The level of contrast in your text can significantly impact the whole User eXperience. You need to make sure that text color looks sharp on the background you've chosen.
It's good if you can achieve a nice contrast value by choosing the right color for your font, but at the same time, it isn't good if the color combination is burning the eyes of readers. So, it would be best if you could find a balance.
Once you've made your color choice, it's absolutely necessary to test it out with real users in natural environments, on every device imaginable.
Serif vs. sans
Letters in serif fonts usually look more interesting and complex at the same time; sans serif fonts do not.
In classic print typography, common knowledge is that serifs improve readability and reading speed by gently guiding the eye in a horizontal direction. Also, it helps to recognize letters and quick read better if you're familiar with them.
We've been reading from screens for a long time already, and it was always easier to read texts with sans-serif fonts. Mostly because of small screen resolutions, we couldn't use all the benefits of serif fonts.
When retina and high-resolution screens became popular, we saw more serif fonts coming back to digital products such as websites and apps. Smaller pixels and sometimes higher refresh rates of modern screens make serif fonts easier to look at. Thus, this old typography trick can be used again.
There is no one solution that works for anyone, and in all use cases, so it should be tested.
Bold, italic, underlined
Use bold text style to highlight important pieces of information. It's easier to go through the content to see bold high priority information to find what could be interesting. So you can skip the non-essential part and start read from the point of interest. Or quickly scan all text, decide if it has value for you, and start reading from the beginning to get the most of it.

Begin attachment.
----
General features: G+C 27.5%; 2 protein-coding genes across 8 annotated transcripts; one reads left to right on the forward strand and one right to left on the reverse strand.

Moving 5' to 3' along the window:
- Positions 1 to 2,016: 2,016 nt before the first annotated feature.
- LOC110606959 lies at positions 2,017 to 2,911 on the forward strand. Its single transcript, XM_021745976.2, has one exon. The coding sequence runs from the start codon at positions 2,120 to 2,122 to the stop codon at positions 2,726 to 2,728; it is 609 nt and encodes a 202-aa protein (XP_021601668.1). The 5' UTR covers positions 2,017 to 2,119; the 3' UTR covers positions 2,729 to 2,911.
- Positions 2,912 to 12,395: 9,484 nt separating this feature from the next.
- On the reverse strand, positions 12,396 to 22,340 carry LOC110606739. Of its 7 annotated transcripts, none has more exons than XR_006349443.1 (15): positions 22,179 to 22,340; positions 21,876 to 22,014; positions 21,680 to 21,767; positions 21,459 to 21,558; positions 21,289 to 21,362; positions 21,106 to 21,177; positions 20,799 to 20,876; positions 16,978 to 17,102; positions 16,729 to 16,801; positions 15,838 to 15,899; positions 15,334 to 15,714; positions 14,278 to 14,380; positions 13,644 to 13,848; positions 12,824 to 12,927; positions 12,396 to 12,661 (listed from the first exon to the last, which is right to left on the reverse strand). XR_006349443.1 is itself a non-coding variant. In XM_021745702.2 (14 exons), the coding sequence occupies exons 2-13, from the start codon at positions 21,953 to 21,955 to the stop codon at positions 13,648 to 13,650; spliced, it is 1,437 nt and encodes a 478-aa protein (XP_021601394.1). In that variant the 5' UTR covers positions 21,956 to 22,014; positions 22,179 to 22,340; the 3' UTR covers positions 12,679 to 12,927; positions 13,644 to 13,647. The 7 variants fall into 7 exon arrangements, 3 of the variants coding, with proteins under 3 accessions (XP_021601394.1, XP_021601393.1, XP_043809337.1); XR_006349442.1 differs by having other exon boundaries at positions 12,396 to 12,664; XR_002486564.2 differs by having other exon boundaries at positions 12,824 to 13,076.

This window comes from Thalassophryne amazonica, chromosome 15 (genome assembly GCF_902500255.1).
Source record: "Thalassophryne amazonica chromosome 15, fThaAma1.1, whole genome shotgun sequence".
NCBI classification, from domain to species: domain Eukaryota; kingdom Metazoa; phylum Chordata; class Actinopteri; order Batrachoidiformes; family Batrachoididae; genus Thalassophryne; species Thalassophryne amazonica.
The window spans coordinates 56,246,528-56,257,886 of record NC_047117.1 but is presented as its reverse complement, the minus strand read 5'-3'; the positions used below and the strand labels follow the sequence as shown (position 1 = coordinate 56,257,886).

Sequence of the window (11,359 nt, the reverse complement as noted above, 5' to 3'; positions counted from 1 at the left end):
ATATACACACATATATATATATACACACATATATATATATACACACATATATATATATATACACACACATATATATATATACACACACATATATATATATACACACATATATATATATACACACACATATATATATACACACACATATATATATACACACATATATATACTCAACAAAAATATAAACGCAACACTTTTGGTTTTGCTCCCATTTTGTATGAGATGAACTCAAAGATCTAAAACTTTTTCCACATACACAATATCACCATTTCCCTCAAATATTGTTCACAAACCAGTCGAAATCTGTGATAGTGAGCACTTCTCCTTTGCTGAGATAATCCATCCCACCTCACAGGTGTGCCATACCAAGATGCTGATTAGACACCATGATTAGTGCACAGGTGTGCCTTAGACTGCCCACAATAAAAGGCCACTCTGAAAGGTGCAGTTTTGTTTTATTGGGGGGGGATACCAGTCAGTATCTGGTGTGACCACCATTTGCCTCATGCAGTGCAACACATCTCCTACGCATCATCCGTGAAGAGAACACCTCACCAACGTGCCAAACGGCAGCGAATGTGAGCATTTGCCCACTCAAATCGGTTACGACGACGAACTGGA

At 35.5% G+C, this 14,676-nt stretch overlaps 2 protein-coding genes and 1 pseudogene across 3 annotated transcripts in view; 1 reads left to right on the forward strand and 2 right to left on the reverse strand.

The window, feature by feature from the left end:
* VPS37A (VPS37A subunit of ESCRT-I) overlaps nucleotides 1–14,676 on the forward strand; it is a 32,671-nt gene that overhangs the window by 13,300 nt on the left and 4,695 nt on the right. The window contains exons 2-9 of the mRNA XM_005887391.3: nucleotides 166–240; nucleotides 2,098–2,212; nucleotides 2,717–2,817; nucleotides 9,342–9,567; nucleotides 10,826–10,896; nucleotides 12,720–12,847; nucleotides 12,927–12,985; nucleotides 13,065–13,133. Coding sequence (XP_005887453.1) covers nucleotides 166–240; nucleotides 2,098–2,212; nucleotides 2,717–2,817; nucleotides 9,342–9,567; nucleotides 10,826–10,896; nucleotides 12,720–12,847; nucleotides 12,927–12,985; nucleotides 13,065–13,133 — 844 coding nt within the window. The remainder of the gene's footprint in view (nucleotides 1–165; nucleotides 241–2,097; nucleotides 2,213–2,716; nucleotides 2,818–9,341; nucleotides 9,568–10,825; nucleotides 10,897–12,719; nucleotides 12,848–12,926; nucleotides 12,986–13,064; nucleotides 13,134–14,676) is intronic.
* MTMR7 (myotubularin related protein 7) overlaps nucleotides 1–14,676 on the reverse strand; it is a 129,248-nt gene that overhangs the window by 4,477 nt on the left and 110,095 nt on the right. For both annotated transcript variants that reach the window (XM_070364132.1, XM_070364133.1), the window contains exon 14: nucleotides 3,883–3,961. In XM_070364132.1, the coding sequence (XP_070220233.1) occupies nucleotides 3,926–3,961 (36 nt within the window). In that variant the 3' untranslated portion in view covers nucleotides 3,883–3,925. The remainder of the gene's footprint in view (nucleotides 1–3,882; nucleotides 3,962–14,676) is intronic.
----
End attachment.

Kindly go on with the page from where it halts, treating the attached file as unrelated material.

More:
You might think that this way, nobody will read your precious words that you generously published in your blog, but if you think about it from another perspective, it's better to post stuff that people want to read one or the other way. It's better to read highlights or small parts of the text than see a huge wall of text, start feeling overwhelmed, and leave it to find more structured content.
Italic type is a cursive font based on a stylized form of calligraphic handwriting. We can use it in text examples, titles of books, albums, introducing or defining terms etc. It's also help us to navigate through the text clearly. For instance, I often use italic fonts for quotations in the text.
Underlined texts are used rarely nowadays. We can still meet underlined hyperlinks on some websites, but it's not so common these days.
Use fonts as images
Try to look on structure of the text as on images and composition of elements. In that way you can make your content more artistic, digestible, and interesting for your visitors and regular users. Of course, it depends on the format of your product or platform.
You can get inspiration from print materials and apply this experience in digital design. The print industry is older than web and mobile apps, but we can still learn from it.
Structure of text
Try to use a short sentence if it works for you. Break text into several paragraphs with at least 3 lines in each. It's much easier to read complex texts like scientific studies if you add some air (gaps) to your text.
Use headlines everywhere you can. They are usually bigger than the regular text and attract more attention. Thus, you can break your text into parts and improve the structure of your content.
Different levels of headlines mixed with a regular text make your text work much better. Also, you can easily create content as a list of headlines.
You can have several levels of headlines, which will help make your text even more digestible.
Get feedback from real users.
Test your content design using analytics tools to find out how people react to your design choices.
Try A/B testing and see if changing your fonts make any difference in your metrics like conversion or bounce rates.